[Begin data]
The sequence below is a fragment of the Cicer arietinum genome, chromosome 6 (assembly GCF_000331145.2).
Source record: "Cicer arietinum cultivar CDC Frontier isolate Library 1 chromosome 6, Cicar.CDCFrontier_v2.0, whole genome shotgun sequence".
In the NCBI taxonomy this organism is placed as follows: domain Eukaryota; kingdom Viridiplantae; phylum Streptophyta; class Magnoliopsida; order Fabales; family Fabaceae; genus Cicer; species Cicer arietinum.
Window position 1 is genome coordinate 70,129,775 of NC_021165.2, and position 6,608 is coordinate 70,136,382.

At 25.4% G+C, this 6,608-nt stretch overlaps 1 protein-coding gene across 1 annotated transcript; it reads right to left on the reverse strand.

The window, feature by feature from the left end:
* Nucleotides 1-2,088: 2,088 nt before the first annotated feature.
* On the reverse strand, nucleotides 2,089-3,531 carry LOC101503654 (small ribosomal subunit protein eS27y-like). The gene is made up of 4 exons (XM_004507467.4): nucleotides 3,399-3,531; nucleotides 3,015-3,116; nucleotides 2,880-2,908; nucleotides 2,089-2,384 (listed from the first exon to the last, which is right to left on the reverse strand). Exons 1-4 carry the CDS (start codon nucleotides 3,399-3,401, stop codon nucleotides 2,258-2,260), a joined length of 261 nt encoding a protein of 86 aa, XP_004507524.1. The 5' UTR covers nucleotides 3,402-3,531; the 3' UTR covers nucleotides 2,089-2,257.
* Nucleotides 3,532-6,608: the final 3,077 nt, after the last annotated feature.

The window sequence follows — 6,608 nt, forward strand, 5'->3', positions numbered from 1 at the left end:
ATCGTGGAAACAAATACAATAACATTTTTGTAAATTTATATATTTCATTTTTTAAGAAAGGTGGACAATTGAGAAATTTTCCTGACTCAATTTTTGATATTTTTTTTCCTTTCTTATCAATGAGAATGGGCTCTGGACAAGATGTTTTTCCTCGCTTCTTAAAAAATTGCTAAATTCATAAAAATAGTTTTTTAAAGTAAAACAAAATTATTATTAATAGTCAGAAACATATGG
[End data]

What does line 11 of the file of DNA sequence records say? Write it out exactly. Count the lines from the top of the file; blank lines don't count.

ATCGTGGAAACAAATACAATAACATTTTTGTAAATTTATATATTTCATTTTTTAAGAAAGGTGGACAATTGAGAAATTTTCCTGACTCAATTTTTGATATTTTTTTTCCTTTCTTATCAATGAGAATGGGCTCTGGACAAGATGTTTTTCCTCGCTTCTTAAAAAATTGCTAAATTCATAAAAATAGTTTTTTAAAGTAAAACAAAATTATTATTAATAGTCAGAAACATATGG